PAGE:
Previously obese dieters may struggle to keep weight off because of poor gut bacteria diversity, according to a new study presented today at the European Congress of Endocrinology.
For every cell that makes up the body, there are ten bacteria living on and in it – which means the diversity of bacterial species we have in our system (known as the microbiome) has a huge impact on our health.
Recent studies show that the gut microbiome plays an important role in regulating digestion and energy metabolism, and that obese people have gut bacteria that are better able to extract energy from food. Any surplus energy is converted in the body to fat. As most dieters struggle to keep off the weight they originally lost, manipulating the gut microbiome could be the key to helping stave off obesity and diabetes.
In this study, German researchers from University Hospital Schleswig Holstein in Kiel put eighteen obese adults on a diet of just 800 calories per day for a three month period and tracked how much weight they lost, their sensitivity to insulin, as well as both the activity and diversity of their gut bacteria using stool samples. They then tracked the same factors after putting the dieters on a weight maintenance diet for a further three months. The researchers then compared the results to thirteen obese (control group) and thirteen lean adults who followed their regular diets throughout.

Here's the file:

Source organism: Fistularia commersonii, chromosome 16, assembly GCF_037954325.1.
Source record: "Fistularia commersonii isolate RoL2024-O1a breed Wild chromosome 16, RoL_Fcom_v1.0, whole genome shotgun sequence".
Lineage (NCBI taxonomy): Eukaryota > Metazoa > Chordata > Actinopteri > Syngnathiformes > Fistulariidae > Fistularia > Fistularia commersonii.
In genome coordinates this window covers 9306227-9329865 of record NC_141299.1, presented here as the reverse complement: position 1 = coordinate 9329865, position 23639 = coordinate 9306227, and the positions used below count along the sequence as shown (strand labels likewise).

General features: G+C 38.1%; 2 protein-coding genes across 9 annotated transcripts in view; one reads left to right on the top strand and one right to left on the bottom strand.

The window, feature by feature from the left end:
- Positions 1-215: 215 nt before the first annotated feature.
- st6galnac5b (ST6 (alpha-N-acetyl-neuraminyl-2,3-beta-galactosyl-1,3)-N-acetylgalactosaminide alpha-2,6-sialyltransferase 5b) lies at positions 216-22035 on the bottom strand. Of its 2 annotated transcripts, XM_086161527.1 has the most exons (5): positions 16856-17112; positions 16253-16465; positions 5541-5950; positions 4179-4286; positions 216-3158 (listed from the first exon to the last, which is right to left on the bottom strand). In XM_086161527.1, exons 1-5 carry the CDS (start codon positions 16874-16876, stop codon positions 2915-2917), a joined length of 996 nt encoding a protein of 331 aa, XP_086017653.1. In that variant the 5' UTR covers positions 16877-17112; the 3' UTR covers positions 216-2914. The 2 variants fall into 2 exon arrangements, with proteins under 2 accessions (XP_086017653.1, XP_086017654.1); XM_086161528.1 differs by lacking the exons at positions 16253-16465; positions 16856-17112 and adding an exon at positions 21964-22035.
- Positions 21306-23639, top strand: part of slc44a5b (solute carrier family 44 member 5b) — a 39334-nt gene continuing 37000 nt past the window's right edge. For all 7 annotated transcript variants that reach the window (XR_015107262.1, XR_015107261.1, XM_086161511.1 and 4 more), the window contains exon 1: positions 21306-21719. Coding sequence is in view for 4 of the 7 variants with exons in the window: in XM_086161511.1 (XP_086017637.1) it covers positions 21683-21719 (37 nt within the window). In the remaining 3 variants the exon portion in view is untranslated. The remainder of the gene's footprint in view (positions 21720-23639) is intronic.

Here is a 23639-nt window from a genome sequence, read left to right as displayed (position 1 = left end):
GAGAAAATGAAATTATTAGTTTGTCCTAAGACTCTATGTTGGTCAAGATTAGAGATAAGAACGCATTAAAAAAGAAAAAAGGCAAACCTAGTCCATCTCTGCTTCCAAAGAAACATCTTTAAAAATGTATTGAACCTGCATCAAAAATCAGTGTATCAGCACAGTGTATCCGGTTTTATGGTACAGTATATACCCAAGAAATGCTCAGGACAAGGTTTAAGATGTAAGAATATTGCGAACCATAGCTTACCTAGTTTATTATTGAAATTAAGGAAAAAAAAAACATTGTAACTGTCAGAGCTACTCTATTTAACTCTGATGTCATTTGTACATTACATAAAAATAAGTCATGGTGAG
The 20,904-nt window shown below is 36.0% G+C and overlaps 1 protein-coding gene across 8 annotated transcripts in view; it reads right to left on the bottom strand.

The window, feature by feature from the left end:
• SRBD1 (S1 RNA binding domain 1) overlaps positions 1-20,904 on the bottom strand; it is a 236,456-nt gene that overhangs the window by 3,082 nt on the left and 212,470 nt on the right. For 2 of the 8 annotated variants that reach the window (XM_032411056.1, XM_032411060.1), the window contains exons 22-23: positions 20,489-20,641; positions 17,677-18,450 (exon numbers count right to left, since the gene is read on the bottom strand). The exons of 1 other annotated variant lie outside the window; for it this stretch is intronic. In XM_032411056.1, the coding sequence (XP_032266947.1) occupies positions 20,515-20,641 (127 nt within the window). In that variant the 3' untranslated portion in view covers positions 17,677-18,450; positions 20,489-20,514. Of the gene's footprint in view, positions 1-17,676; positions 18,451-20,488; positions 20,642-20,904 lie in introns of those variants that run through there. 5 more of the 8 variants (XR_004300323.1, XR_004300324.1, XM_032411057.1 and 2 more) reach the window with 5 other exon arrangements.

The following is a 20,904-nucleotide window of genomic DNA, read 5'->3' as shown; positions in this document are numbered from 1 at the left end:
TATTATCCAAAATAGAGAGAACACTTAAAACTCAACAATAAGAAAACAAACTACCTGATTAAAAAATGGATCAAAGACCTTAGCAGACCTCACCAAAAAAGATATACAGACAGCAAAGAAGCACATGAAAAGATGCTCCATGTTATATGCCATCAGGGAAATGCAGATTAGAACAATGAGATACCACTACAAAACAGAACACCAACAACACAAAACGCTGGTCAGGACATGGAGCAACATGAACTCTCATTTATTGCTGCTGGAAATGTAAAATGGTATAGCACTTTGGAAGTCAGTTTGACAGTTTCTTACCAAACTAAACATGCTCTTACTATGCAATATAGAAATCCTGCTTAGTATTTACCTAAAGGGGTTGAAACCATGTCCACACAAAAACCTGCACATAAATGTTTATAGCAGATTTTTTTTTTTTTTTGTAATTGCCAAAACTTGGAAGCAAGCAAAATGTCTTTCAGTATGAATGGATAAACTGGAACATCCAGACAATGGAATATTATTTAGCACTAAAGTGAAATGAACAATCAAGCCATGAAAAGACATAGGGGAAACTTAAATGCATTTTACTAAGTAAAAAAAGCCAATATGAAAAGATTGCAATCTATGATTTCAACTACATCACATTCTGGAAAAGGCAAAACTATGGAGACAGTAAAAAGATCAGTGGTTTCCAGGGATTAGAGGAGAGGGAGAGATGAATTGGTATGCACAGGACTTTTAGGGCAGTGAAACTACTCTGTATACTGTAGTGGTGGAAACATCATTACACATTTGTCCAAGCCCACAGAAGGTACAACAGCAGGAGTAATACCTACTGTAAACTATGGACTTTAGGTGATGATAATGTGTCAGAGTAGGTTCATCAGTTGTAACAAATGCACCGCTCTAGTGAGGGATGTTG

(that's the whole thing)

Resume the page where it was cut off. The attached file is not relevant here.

Compared to the control or lean group, they found that the obese dieters had a (beneficially) altered microbiome diversity and metabolism at the end of their three month dieting, but this was not sustained during the three-month weight maintenance phase, despite losing an average of 20kg overall and having improved insulin sensitivity at the end of the six month period.
One of the limitations of the study is that the medications patients may have been taking was not accounted for, which could have an impact on gut bacteria diversity and metabolism.
“Anti-obesity campaigns often recommend low calorie diet programs such as the one we offered here”, said lead author of the study Professor Dr. Matthias Laudes. “However, our work shows that this is not making enough of a long-term change in obese people’s gut bacteria, which may explain why so many of them put weight back on”.
“We want to know why the gut microbiome is resistant to maintaining change after dieting,” he continued. “In the future we will look at the potential of using prebiotics during weight maintenance, or even the potential of faecal transplantation from a healthy gut to that of an obese patient”.